ephemeral-storage: 103080204Ki 4541 17236565027
memory: 32611012Ki
pods: 64
cpu: 7800m
ephemeral-storage: 94998715850 4541 17236565027
memory: 28629700Ki
pods: 64

Cluster-level Colocation Profile​

In order to make it easier for everyone to use Koordinator to co-locate different workloads, we defined ClusterColocationProfile to help gray workloads use co-location resources. A ClusterColocationProfile is CRD like the one below. Please do edit each parameter to fit your own use cases.

kind: ClusterColocationProfile
name: colocation-profile-example
matchLabels: "true"
matchLabels: "true"
qosClass: BE
priorityClassName: koord-batch
koordinatorPriority: 1000
schedulerName: koord-scheduler
labels: "true"
annotations: "true"
terminationGracePeriodSeconds: 30

Various Koordinator components ensure scheduling and runtime quality through labels, and kubernetes native priority.

With the webhook mutating mechanism provided by Kubernetes, koord-manager will modify Pod resource requirements to co-located resources, and inject the QoS and Priority defined by Koordinator into Pod.

Taking the above Profile as an example, when the Spark Operator creates a new Pod in the namespace with the label, the Koordinator QoS label will be injected into the Pod. According to the Profile definition PriorityClassName, modify the Pod's PriorityClassName and the corresponding Priority value. Users can also set the Koordinator Priority according to their needs to achieve more fine-grained priority management, so the Koordinator Priority label is also injected into the Pod. Koordinator provides an enhanced scheduler koord-scheduler, so you need to modify the Pod's scheduler name koord-scheduler through Profile.

If you expect to integrate Koordinator into your own system, please learn more about the core concepts.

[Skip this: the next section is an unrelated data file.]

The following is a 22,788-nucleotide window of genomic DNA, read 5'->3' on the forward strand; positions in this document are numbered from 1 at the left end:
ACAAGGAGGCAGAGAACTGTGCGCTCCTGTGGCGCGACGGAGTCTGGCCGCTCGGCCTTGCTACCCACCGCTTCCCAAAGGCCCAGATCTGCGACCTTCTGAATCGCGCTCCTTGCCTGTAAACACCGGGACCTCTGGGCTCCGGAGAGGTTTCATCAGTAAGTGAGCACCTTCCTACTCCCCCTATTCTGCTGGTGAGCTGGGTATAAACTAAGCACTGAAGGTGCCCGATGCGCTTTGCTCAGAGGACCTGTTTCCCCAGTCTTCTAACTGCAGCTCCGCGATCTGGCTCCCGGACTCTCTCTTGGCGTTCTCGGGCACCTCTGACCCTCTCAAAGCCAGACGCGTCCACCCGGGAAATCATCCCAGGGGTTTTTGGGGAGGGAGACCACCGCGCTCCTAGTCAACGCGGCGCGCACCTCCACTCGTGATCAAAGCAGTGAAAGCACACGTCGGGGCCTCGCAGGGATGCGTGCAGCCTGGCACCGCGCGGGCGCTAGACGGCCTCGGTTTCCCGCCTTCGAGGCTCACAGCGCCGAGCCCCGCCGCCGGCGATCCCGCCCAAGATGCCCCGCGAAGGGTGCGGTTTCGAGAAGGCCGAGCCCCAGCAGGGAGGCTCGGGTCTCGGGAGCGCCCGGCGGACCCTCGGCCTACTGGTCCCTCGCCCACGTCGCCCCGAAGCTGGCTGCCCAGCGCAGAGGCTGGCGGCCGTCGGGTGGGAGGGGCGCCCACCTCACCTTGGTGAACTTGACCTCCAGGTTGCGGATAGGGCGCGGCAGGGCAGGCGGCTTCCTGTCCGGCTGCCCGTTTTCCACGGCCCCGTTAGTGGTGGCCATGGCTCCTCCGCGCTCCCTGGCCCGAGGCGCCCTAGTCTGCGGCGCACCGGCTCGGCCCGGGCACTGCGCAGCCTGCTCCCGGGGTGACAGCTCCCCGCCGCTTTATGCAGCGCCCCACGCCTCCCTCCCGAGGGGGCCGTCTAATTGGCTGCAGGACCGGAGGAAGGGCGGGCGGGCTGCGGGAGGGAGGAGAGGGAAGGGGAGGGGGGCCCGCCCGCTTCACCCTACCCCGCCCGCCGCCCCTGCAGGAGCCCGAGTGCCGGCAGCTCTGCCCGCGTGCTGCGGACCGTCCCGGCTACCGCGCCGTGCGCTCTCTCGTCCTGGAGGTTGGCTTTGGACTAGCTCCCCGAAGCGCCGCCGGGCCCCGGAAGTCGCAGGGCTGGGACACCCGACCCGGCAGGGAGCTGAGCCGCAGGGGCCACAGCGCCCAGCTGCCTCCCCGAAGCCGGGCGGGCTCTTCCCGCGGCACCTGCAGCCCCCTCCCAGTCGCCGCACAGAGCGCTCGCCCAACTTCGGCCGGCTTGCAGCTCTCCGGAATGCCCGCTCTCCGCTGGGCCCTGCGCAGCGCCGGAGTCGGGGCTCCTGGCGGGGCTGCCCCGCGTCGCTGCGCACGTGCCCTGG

CPU Suppress​

In order to ensure the runtime quality of different workloads in co-located scenarios, Koordinator uses the CPU Suppress mechanism provided by koordlet on the node side to suppress workloads of the Best Effort type when the load increases. Or increase the resource quota for Best Effort type workloads when the load decreases.

When installing through the helm chart, the ConfigMap slo-controller-config will be created in the koordinator-system namespace, and the CPU Suppress mechanism is enabled by default. If it needs to be closed, refer to the configuration below, and modify the configuration of the resource-threshold-config section to take effect.

apiVersion: v1
kind: ConfigMap
name: slo-controller-config
namespace: {{ .Values.installation.namespace }}
resource-threshold-config: |
"clusterStrategy": {
"enable": false

Colocation Resources Balance​

Koordinator currently adopts a strategy for node co-location resource scheduling, which prioritizes scheduling to machines with more resources remaining in co-location to avoid Best Effort workloads crowding together. More rich scheduling capabilities are on the way.

Tutorial - Colocation of Spark Jobs​

Apache Spark is an analysis engine for large-scale data processing, which is widely used in Big Data, SQL Analysis and Machine Learning scenarios. We provide a tutorial to help you how to quickly use Koordinator to run Spark Jobs in colocation mode with other latency sensitive applications. For more details, please refer to the tutorial.


Fore More details, please refer to the Documentation. Hope it helps!